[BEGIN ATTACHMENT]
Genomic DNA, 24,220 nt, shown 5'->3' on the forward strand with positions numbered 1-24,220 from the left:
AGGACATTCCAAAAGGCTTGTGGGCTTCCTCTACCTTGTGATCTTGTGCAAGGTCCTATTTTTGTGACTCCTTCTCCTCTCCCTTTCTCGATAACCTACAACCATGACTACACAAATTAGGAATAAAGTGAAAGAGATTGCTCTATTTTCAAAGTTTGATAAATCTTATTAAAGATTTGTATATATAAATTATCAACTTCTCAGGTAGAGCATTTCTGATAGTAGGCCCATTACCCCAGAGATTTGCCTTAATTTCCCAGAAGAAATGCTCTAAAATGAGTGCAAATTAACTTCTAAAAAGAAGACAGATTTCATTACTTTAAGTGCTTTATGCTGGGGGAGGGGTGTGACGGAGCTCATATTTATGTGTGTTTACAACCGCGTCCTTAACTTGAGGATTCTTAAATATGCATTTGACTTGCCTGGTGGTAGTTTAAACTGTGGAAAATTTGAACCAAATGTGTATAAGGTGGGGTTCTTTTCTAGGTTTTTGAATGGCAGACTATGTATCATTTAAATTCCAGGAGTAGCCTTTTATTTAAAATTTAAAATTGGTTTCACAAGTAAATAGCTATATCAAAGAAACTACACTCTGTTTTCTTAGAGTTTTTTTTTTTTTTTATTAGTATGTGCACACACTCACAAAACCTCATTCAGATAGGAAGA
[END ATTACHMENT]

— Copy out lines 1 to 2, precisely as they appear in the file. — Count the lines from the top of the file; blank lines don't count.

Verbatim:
Genomic DNA, 24,220 nt, shown 5'->3' on the forward strand with positions numbered 1-24,220 from the left:
AGGACATTCCAAAAGGCTTGTGGGCTTCCTCTACCTTGTGATCTTGTGCAAGGTCCTATTTTTGTGACTCCTTCTCCTCTCCCTTTCTCGATAACCTACAACCATGACTACACAAATTAGGAATAAAGTGAAAGAGATTGCTCTATTTTCAAAGTTTGATAAATCTTATTAAAGATTTGTATATATAAATTATCAACTTCTCAGGTAGAGCATTTCTGATAGTAGGCCCATTACCCCAGAGATTTGCCTTAATTTCCCAGAAGAAATGCTCTAAAATGAGTGCAAATTAACTTCTAAAAAGAAGACAGATTTCATTACTTTAAGTGCTTTATGCTGGGGGAGGGGTGTGACGGAGCTCATATTTATGTGTGTTTACAACCGCGTCCTTAACTTGAGGATTCTTAAATATGCATTTGACTTGCCTGGTGGTAGTTTAAACTGTGGAAAATTTGAACCAAATGTGTATAAGGTGGGGTTCTTTTCTAGGTTTTTGAATGGCAGACTATGTATCATTTAAATTCCAGGAGTAGCCTTTTATTTAAAATTTAAAATTGGTTTCACAAGTAAATAGCTATATCAAAGAAACTACACTCTGTTTTCTTAGAGTTTTTTTTTTTTTTTATTAGTATGTGCACACACTCACAAAACCTCATTCAGATAGGAAGA